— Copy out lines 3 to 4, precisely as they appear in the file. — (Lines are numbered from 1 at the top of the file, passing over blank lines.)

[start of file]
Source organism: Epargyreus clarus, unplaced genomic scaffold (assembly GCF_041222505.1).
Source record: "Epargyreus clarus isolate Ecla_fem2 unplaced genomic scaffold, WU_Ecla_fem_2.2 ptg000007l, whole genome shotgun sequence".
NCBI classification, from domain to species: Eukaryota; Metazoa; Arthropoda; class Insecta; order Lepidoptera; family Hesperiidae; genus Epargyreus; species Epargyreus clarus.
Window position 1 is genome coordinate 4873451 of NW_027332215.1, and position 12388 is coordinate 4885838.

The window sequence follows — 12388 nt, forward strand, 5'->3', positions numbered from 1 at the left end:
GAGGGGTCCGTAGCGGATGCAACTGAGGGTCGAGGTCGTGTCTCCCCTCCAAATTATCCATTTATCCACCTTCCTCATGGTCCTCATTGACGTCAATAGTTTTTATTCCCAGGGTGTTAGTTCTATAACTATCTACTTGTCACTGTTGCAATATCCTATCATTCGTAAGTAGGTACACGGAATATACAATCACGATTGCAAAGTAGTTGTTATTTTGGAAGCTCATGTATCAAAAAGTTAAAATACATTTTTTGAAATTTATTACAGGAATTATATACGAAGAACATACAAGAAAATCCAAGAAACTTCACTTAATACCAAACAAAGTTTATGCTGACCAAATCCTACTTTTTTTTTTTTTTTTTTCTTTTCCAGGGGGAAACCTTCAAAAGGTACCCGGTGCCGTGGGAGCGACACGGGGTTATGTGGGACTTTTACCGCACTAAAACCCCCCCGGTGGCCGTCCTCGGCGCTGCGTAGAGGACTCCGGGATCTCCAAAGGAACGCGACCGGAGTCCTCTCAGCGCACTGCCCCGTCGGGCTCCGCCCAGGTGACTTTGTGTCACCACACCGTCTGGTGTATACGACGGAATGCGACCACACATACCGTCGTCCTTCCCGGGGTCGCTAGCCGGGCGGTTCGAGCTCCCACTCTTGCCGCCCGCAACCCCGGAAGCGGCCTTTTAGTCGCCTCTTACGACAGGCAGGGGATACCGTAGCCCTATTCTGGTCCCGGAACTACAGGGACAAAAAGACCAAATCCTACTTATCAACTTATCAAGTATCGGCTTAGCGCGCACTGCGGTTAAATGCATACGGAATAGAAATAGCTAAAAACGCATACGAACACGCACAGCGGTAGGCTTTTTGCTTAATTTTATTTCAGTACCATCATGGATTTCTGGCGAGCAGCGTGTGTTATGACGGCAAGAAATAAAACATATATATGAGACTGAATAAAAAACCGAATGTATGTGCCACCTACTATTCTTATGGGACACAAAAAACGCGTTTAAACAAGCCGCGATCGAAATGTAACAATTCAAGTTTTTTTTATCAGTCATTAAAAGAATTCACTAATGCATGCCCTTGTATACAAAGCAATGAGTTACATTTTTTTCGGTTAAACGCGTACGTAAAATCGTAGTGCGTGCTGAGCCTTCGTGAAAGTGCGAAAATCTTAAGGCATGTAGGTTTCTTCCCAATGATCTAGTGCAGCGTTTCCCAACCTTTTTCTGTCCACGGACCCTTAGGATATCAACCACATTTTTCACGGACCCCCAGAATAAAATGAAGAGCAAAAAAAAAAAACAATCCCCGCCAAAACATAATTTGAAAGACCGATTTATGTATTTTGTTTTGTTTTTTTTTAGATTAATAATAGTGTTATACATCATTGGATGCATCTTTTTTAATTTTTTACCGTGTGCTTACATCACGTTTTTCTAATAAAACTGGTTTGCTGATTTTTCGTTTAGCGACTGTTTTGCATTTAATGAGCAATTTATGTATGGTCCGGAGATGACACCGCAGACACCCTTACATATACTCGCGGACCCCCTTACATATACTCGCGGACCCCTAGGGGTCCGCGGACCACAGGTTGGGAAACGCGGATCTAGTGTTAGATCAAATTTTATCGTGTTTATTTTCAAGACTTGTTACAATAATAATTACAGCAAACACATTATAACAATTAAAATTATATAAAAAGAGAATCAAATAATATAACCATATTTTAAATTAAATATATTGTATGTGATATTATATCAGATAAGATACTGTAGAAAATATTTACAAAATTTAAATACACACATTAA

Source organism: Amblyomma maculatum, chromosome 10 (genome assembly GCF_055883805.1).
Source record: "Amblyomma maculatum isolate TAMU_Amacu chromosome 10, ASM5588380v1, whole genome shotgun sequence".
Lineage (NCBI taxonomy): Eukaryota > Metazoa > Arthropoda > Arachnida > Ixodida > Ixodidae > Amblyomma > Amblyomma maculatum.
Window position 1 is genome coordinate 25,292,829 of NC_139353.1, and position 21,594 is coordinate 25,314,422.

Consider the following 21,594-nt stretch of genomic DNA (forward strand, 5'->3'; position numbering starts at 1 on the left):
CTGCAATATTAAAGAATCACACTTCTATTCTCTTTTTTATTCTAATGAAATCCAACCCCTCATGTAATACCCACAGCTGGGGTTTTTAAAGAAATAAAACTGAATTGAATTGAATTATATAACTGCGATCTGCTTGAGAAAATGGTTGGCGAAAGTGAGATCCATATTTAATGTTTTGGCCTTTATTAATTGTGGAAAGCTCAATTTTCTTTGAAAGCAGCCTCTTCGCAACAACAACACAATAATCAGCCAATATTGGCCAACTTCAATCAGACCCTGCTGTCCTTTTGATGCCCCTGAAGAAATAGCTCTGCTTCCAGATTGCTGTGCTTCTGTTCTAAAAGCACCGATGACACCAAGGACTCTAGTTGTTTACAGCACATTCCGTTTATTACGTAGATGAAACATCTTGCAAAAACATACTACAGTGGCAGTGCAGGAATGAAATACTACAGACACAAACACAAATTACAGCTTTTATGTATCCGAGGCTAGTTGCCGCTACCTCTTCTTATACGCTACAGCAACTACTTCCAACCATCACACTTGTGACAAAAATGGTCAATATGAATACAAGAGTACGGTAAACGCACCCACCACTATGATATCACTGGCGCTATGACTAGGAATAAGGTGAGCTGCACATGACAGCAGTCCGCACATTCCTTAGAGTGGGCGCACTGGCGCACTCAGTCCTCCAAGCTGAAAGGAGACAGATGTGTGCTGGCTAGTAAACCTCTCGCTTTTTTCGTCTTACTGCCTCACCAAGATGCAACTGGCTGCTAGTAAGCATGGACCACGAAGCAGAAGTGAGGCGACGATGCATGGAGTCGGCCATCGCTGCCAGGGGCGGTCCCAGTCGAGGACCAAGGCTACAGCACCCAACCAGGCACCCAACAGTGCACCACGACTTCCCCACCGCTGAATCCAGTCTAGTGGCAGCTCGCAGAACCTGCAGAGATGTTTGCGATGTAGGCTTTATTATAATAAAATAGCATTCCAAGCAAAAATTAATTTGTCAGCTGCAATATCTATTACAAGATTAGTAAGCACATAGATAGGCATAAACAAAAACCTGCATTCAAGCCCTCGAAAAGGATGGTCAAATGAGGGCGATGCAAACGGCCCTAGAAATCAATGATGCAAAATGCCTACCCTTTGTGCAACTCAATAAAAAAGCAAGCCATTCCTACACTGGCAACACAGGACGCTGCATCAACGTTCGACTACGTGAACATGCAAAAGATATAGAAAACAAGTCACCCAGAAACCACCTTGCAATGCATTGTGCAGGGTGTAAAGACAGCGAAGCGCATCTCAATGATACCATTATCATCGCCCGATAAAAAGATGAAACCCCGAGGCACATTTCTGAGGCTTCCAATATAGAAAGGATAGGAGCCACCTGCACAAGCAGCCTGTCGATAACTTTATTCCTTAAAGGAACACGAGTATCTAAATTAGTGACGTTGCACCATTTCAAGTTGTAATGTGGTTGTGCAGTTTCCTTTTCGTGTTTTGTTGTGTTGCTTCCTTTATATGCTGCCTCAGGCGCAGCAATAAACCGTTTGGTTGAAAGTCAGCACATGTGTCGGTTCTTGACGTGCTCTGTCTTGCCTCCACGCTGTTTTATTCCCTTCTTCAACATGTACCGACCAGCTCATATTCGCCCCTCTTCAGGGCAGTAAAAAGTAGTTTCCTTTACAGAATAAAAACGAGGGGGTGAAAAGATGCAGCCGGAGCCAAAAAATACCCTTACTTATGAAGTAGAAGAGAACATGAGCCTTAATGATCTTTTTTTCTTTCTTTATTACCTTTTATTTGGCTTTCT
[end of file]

NCBI classification, from domain to species: Eukaryota; Metazoa; Arthropoda; class Insecta; order Lepidoptera; family Hesperiidae; genus Epargyreus; species Epargyreus clarus.
Window position 1 is genome coordinate 4873451 of NW_027332215.1, and position 12388 is coordinate 4885838.